Gearflow, a parts market platform for heavy equipment owners, including contractors, has received $5.5 million in a new funding round led by Brick & Mortar Ventures.
Founded by Darren Bechtel, Brick & Mortar Ventures is joined by Alumni Ventures, as well as existing investors in Gearflow Newark Venture Partners, Watchfire Ventures and Liquid2 Ventures, as participants in the funding.
The investment will be used to further develop Gearflow’s heavy equipment parts supply chain solutions, which has customers that include equipment owners, dealers, distributors and original equipment manufacturers.
This latest round of capital brings the total amount of funding that Gearflow has raised to $10.1 million since its founding in 2018.
The company currently has a web platform that can connect people with parts suppliers and other customers who may have spares in their inventory.
"We are centered around helping fleets find the parts they need to eliminate downtime," says Ben Preston, Gearflow co-founder. "The more we dug into it, the more we realized that this is a bigger problem that parts are at the center of. Whole fleets are losing their margins [based on downtime]."
"We don't see the demand for heavy equipment going down at all and keeping that equipment running is pretty key to a lot of these businesses," says Austin Yount, senior associate at Brick & Mortar Ventures. "So, we saw what [Gearflow co-founder] Luke [Powers] and Ben were doing and we've been tracking them over time and really liked how they were approaching the problem."
Powers and Preston said they plan to use the investment to continue to develop their platform and add new ways to digitize equipment parts procurement.
A Connectedness Problem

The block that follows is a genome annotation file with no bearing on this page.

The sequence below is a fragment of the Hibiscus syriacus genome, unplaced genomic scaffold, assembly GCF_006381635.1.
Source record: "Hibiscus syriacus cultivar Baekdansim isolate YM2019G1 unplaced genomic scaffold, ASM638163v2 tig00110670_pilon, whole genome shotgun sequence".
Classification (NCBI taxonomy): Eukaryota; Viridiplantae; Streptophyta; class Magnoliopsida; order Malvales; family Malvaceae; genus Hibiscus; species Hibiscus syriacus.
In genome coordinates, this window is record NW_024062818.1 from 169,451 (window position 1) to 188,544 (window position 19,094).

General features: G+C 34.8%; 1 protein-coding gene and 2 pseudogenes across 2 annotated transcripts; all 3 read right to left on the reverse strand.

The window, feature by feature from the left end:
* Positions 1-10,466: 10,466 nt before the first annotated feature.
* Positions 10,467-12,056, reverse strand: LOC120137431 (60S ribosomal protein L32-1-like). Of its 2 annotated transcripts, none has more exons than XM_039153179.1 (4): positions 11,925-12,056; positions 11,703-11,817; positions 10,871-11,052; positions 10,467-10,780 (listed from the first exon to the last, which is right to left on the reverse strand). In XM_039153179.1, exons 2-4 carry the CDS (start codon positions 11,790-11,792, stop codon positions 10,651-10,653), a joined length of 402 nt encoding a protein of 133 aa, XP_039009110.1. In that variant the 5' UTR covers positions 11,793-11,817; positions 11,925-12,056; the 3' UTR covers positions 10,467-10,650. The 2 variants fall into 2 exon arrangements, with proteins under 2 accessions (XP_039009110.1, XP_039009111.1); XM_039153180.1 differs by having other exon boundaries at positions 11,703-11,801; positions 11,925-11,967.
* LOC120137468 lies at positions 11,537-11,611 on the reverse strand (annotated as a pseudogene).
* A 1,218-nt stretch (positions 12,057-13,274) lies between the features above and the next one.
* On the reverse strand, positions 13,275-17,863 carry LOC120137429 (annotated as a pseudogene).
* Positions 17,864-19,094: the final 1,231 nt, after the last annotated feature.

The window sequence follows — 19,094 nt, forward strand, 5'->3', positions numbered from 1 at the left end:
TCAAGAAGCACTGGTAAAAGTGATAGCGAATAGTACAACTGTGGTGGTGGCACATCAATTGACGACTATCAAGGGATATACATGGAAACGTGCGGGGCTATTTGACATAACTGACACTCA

"We found it was just as much a connectedness problem" as a procurement issue, Powers says. "There's all of these parts sitting on shelves, there's all of these parts suppliers that run great businesses between equipment manufacturers and their dealers," providing parts to other component manufacturers. "What the industry really needed was an automated, connected layer."
Powers said fleet managers having mechanics spending days searching for parts was typical before he and Preston tackled the problem in 2018. Cutting that process from days to hours to minutes was their goal.
The platform has more than 3,000 users to date, including contractors, rental companies, energy/utility fleets, government fleets and service shops.
Branch Civil, Roanoke, Va., is one of those users.
Tim Morgan, equipment operations manager at Branch Civil, said in a statement that his company is working with Gearflow to help us "to ultimately reduce our mechanics’ administrative time and the downtime on our equipment, as well as simplify our invoicing,”
“At Branch Civil," said Morgan, who is also board chairman for the Association of Equipment Management Professionals, "our equipment operations are a differentiator in job profitability.”